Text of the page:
I have finally recovered from Interlochen. Not only did I meet up with old friends, but met a few new ones as well.
There I was in the lobby of the hotel after checking in when a woman asked me "Are you Mendy Smith?". To my surprise, this question was being asked of me from a complete stranger. A person I had never had an e-mail or facebook communication with before. I nodded an affirmative and discovered to my delight that she had decided to attend Interlochen based on what I had blogged about the camp here on v-com.
The classical music world suddenly became much smaller place that afternoon.
My first session the next day was coached by the teacher I had when I lived in Oregon. Though I only see him once a year now, it was as if my lessons with him never ceased - including trying to read the music around his hand while he marked my page with fingerings and bowing suggestions and interpreting a one-word suggestion as a greater musical concept.
The classical music world became an even smaller place that morning.
Later that evening, I played a piece of music with fellow musicians I haven't seen since last summer. I had practiced this piece on my own, but never with others. For the first time, I finally heard the parts that were only in my mind being played along side of me. Schubert never sounded so wonderful to my ears.
The classical music world became an even smaller place that evening.
Later in the week, when I felt as if my fingers would fall off from overuse, I played yet another piece of music that that I only had practiced alone. When I finally got to play it with others for the first time, tears ran down my cheeks. After all this time, I finally played Beethoven's Op. 132.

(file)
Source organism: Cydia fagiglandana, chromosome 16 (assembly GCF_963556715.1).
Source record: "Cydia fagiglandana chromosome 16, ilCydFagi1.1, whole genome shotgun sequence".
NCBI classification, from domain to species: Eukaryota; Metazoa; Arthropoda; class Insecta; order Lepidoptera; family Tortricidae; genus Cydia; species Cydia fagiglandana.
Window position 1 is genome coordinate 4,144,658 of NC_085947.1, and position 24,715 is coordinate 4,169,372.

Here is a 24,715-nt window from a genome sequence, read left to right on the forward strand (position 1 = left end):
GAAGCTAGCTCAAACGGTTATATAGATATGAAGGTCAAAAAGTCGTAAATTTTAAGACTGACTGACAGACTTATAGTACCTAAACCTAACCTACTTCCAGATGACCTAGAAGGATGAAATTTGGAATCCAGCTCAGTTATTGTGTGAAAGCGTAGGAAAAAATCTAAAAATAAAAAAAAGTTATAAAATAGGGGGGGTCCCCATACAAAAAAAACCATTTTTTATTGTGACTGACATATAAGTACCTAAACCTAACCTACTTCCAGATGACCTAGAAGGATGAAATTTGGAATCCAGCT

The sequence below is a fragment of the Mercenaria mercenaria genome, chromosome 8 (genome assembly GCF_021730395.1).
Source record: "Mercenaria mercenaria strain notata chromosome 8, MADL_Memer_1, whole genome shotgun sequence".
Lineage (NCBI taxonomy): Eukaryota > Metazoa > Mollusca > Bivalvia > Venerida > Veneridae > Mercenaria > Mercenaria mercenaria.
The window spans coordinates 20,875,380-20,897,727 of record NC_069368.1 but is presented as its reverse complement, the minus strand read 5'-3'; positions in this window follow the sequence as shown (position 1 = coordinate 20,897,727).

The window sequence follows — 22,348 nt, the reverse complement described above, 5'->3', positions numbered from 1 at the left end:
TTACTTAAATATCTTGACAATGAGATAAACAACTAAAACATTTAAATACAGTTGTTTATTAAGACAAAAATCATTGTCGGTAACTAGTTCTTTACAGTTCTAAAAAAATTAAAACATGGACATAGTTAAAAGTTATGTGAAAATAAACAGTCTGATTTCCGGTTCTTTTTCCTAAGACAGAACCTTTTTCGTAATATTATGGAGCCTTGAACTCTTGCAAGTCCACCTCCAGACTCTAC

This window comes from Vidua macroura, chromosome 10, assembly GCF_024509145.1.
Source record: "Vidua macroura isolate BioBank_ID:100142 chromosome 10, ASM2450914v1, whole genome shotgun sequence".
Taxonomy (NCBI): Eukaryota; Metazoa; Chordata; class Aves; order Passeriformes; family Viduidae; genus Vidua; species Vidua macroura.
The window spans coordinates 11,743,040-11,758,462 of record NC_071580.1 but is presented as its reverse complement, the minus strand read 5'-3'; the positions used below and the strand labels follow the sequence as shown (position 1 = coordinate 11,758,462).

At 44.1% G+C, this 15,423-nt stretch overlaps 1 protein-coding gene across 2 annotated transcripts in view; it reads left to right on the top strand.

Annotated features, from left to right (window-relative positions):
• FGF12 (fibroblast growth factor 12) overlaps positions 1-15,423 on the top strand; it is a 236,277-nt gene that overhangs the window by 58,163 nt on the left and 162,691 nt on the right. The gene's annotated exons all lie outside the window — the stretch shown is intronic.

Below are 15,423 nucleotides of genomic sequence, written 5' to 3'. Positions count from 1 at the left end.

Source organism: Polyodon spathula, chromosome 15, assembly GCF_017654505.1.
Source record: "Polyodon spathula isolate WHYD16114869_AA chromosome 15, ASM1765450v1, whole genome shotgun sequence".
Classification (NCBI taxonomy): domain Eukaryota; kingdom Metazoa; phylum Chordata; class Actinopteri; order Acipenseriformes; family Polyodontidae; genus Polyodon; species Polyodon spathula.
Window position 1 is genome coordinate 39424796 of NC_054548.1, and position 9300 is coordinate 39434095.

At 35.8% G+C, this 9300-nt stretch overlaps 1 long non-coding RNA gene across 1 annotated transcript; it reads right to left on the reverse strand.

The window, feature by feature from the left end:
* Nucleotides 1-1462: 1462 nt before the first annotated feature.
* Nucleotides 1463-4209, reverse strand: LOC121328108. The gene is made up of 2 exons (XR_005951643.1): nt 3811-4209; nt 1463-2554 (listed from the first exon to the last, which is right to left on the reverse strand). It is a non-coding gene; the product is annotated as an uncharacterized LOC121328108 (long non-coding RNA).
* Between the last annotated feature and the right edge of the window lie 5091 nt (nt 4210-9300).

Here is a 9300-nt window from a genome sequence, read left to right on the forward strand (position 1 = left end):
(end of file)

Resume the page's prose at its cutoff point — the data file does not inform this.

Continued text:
The world became a much larger place that evening.
Each and every summer, I go to music (not band) camp. Each summer I meet up with folks, mostly my senior, and play chamber music, often times well into the late late late evening.
This year, I signed up to play many pieces of music, including the one below... Schubert's Quintet.
When I was traveling regularly by car up north, I listened to the Schubert quartets and quintets often. Often enough that I learned all of the parts by ear.
This afternoon while practicing, I had the whole quintet playing along with me in my mind - an imaginary quintet. I could vividly hear the 1st violin melody and the harmonization with the celli and 2nd violin. I found myself looking to my left and right, giving and taking queues to musicians that were only in my mind. Was this how Mozart, Bach or Beethoven was thinking when composing their works?
This was incredibly helpful when practicing the movement in the video below, especially when considering that it is played at 200 bpm per quarter note - not bad until you hit the triplets.
In a week, I'll be playing this piece and many more with friends I only see once a year. And somehow, almost magically, it will seem like we have rehearsed together for months.
That is the beauty of classical music. No matter how far apart or infrequently you play with others, it all comes together at the end to make a beautiful thing.
More entries: July 2012
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